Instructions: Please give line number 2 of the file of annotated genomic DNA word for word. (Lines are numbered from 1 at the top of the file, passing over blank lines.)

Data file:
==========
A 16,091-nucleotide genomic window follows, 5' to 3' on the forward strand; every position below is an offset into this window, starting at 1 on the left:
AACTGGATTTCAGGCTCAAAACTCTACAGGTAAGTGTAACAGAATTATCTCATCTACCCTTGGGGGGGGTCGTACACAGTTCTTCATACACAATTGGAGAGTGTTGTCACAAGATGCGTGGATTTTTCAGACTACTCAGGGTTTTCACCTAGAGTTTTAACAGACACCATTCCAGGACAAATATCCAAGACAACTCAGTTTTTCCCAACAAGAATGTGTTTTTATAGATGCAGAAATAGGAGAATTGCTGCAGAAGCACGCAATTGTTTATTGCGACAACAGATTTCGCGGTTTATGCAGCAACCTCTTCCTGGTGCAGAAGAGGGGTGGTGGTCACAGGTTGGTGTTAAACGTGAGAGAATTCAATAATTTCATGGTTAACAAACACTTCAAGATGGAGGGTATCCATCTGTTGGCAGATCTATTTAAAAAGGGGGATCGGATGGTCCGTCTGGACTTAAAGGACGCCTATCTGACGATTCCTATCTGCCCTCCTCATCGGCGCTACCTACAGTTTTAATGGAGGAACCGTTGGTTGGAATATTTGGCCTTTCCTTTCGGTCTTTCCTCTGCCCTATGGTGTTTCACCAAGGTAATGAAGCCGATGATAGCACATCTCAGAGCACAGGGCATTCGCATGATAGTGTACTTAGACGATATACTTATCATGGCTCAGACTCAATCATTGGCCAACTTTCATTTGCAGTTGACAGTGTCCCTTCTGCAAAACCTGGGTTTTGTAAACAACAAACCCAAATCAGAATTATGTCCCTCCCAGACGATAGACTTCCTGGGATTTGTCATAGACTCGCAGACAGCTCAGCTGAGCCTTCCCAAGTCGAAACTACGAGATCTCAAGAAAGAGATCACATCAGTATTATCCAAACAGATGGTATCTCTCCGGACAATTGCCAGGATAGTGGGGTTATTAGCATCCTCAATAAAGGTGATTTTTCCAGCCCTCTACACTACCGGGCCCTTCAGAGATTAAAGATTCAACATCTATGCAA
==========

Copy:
AACTGGATTTCAGGCTCAAAACTCTACAGGTAAGTGTAACAGAATTATCTCATCTACCCTTGGGGGGGGTCGTACACAGTTCTTCATACACAATTGGAGAGTGTTGTCACAAGATGCGTGGATTTTTCAGACTACTCAGGGTTTTCACCTAGAGTTTTAACAGACACCATTCCAGGACAAATATCCAAGACAACTCAGTTTTTCCCAACAAGAATGTGTTTTTATAGATGCAGAAATAGGAGAATTGCTGCAGAAGCACGCAATTGTTTATTGCGACAACAGATTTCGCGGTTTATGCAGCAACCTCTTCCTGGTGCAGAAGAGGGGTGGTGGTCACAGGTTGGTGTTAAACGTGAGAGAATTCAATAATTTCATGGTTAACAAACACTTCAAGATGGAGGGTATCCATCTGTTGGCAGATCTATTTAAAAAGGGGGATCGGATGGTCCGTCTGGACTTAAAGGACGCCTATCTGACGATTCCTATCTGCCCTCCTCATCGGCGCTACCTACAGTTTTAATGGAGGAACCGTTGGTTGGAATATTTGGCCTTTCCTTTCGGTCTTTCCTCTGCCCTATGGTGTTTCACCAAGGTAATGAAGCCGATGATAGCACATCTCAGAGCACAGGGCATTCGCATGATAGTGTACTTAGACGATATACTTATCATGGCTCAGACTCAATCATTGGCCAACTTTCATTTGCAGTTGACAGTGTCCCTTCTGCAAAACCTGGGTTTTGTAAACAACAAACCCAAATCAGAATTATGTCCCTCCCAGACGATAGACTTCCTGGGATTTGTCATAGACTCGCAGACAGCTCAGCTGAGCCTTCCCAAGTCGAAACTACGAGATCTCAAGAAAGAGATCACATCAGTATTATCCAAACAGATGGTATCTCTCCGGACAATTGCCAGGATAGTGGGGTTATTAGCATCCTCAATAAAGGTGATTTTTCCAGCCCTCTACACTACCGGGCCCTTCAGAGATTAAAGATTCAACATCTATGCAA